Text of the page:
ZigZag Exploits Capture Effect

ZigZag improved average Throughput by 25%

Slide35Throughput Comparison

ZigZag

Throughput

CDF of concurrent flow pairs

802.11

Improved hidden terminals loss rate from 72% to 0.7%

Hidden Terminals

Slide36Is ZigZag as efficient as if the colliding packets were sent in separate slots?

For every SNR,

Check that ZigZag can match the BER of collision-free receptions

Slide37Is

ZigZag as efficient as if packets were collision-free Receptions?

SNR in dB

Bit Error Rate (BER)

Slide38Collision-Free

Receptions

Is ZigZag as efficient as if packets were collision-free Receptions?

SNR in dB

Bit Error Rate (BER)

Slide39Collision-Free

Receptions

Is ZigZag as efficient as if packets were collision-free Receptions?

ZigZag-Decoded Collisions

SNR in dB

Bit Error Rate (BER)

ZigZag is as efficient as if the colliding packets were sent separately

Slide40Three Colliding Senders

Collision!

Alice

Bob

Chris

Nodes picked randomly from testbed

Slide41Three Colliding Senders

ZigZag extends beyond two colliding senders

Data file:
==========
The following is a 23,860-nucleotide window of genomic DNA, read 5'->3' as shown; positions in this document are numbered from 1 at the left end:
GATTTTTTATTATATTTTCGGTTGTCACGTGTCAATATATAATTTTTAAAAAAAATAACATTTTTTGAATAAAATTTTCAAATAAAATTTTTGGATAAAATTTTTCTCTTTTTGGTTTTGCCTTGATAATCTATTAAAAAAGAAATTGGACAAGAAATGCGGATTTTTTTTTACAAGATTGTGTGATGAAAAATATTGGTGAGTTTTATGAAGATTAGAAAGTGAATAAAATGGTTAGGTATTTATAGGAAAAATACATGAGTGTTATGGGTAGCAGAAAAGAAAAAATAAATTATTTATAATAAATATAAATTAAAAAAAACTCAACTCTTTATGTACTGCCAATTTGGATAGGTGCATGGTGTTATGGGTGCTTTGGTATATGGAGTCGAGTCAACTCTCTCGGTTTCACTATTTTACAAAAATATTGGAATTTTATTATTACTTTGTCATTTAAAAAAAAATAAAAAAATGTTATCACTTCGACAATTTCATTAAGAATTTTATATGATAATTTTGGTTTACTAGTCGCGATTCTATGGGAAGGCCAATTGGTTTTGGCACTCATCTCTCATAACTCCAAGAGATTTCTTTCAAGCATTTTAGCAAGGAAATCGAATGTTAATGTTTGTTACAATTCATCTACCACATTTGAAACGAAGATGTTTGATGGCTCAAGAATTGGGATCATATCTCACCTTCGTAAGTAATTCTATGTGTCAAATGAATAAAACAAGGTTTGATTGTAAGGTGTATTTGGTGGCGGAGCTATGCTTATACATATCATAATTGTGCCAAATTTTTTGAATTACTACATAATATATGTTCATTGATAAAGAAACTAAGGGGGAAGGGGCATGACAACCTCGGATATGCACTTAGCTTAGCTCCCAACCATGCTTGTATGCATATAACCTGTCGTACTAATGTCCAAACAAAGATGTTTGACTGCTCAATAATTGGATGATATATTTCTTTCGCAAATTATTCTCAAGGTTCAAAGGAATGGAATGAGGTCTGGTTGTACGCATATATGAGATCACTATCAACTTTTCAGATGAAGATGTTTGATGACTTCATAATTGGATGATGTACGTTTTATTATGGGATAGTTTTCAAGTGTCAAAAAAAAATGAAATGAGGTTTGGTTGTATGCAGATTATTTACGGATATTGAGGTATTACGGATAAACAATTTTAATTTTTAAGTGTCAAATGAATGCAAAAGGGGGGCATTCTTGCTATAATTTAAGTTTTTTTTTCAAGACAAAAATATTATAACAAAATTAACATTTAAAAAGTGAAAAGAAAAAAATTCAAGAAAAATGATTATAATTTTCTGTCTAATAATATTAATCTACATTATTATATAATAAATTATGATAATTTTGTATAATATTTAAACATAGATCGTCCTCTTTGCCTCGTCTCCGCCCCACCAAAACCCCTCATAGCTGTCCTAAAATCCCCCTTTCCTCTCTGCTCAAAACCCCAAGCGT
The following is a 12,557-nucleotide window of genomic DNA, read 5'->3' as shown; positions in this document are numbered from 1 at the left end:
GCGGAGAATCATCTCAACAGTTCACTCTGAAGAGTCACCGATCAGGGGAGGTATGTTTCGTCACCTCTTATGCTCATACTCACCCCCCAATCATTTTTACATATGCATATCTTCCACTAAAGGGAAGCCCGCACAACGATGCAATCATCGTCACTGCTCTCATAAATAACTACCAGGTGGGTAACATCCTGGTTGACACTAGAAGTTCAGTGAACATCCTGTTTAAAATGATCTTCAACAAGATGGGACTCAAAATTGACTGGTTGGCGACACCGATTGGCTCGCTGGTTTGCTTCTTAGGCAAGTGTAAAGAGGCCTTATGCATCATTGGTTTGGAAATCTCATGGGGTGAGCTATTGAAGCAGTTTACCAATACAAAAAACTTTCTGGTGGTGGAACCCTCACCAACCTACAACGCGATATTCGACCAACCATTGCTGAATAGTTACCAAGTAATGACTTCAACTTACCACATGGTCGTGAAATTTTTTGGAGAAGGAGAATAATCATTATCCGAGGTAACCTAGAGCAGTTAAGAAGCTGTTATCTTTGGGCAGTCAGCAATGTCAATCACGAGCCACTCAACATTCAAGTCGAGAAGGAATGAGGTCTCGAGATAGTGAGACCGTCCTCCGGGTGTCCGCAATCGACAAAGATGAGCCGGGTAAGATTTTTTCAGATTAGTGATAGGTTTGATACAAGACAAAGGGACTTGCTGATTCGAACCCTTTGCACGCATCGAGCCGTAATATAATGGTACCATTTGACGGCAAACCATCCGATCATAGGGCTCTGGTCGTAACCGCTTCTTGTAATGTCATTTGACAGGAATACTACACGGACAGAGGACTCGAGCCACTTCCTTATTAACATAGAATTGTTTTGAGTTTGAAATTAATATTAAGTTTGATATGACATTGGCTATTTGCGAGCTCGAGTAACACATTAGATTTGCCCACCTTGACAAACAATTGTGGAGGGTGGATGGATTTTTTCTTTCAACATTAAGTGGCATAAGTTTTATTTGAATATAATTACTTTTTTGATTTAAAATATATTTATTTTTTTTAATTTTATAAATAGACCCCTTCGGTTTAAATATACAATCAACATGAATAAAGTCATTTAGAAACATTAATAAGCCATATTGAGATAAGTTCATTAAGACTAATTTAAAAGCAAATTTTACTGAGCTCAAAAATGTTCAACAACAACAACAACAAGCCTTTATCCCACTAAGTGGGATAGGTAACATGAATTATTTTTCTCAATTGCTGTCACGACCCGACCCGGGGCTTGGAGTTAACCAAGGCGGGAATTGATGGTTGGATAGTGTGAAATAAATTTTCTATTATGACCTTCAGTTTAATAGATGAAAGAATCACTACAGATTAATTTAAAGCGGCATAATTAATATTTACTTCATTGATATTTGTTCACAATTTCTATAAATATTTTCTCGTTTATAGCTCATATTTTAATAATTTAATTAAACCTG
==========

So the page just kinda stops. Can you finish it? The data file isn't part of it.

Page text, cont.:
CDF of runs

Per-Sender Throughput

Alice

Bob

Chris

Slide42Related Work

RTS-CTSExcessive Overhead; Administrators turn it offInterference CancellationUnsuitable for 802.11 because of bit rate adaptation

Interference cancelation operates on one collision

Undecodable

Alice’s

Info

Rate

Bob’s

Info

Rate

Rmax

Rmax

Slide43Related Work

RTS-CTS

Excessive Overhead; Administrators turn it off

Interference Cancellation

Unsuitable for 802.11 because of

bit rate adaptation

ZigZag operates on two collisions

Can

decode

Alice’s

Info

Rate

Bob’s

Info

Rate

Rmax

Rmax

Slide44Conclusion

ZigZag is a receiver design that resolves collisions

It is as efficient as if the colliding packets were sent in separate time slots

It reduces hidden terminal losses from 72% to 0.7%

It enables aggressive MAC

More concurrency